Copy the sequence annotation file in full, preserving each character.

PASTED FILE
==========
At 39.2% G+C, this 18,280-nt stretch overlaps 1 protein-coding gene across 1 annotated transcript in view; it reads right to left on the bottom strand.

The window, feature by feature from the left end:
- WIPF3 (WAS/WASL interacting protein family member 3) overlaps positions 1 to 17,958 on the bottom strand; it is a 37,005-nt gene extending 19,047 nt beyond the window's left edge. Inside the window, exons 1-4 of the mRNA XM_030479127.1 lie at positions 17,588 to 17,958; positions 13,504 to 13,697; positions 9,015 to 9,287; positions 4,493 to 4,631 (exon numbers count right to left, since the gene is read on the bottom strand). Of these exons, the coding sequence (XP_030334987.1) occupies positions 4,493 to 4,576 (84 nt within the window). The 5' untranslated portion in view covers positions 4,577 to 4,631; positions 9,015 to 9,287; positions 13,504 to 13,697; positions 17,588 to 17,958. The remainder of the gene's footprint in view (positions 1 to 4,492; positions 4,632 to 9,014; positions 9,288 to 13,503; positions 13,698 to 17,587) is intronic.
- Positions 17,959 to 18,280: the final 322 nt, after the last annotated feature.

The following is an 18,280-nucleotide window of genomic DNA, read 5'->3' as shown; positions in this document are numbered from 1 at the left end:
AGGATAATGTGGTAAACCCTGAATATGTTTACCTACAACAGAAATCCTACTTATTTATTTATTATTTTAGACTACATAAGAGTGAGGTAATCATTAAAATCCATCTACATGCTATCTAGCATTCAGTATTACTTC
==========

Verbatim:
At 39.2% G+C, this 18,280-nt stretch overlaps 1 protein-coding gene across 1 annotated transcript in view; it reads right to left on the bottom strand.

The window, feature by feature from the left end:
- WIPF3 (WAS/WASL interacting protein family member 3) overlaps positions 1 to 17,958 on the bottom strand; it is a 37,005-nt gene extending 19,047 nt beyond the window's left edge. Inside the window, exons 1-4 of the mRNA XM_030479127.1 lie at positions 17,588 to 17,958; positions 13,504 to 13,697; positions 9,015 to 9,287; positions 4,493 to 4,631 (exon numbers count right to left, since the gene is read on the bottom strand). Of these exons, the coding sequence (XP_030334987.1) occupies positions 4,493 to 4,576 (84 nt within the window). The 5' untranslated portion in view covers positions 4,577 to 4,631; positions 9,015 to 9,287; positions 13,504 to 13,697; positions 17,588 to 17,958. The remainder of the gene's footprint in view (positions 1 to 4,492; positions 4,632 to 9,014; positions 9,288 to 13,503; positions 13,698 to 17,587) is intronic.
- Positions 17,959 to 18,280: the final 322 nt, after the last annotated feature.

The following is an 18,280-nucleotide window of genomic DNA, read 5'->3' as shown; positions in this document are numbered from 1 at the left end:
AGGATAATGTGGTAAACCCTGAATATGTTTACCTACAACAGAAATCCTACTTATTTATTTATTATTTTAGACTACATAAGAGTGAGGTAATCATTAAAATCCATCTACATGCTATCTAGCATTCAGTATTACTTC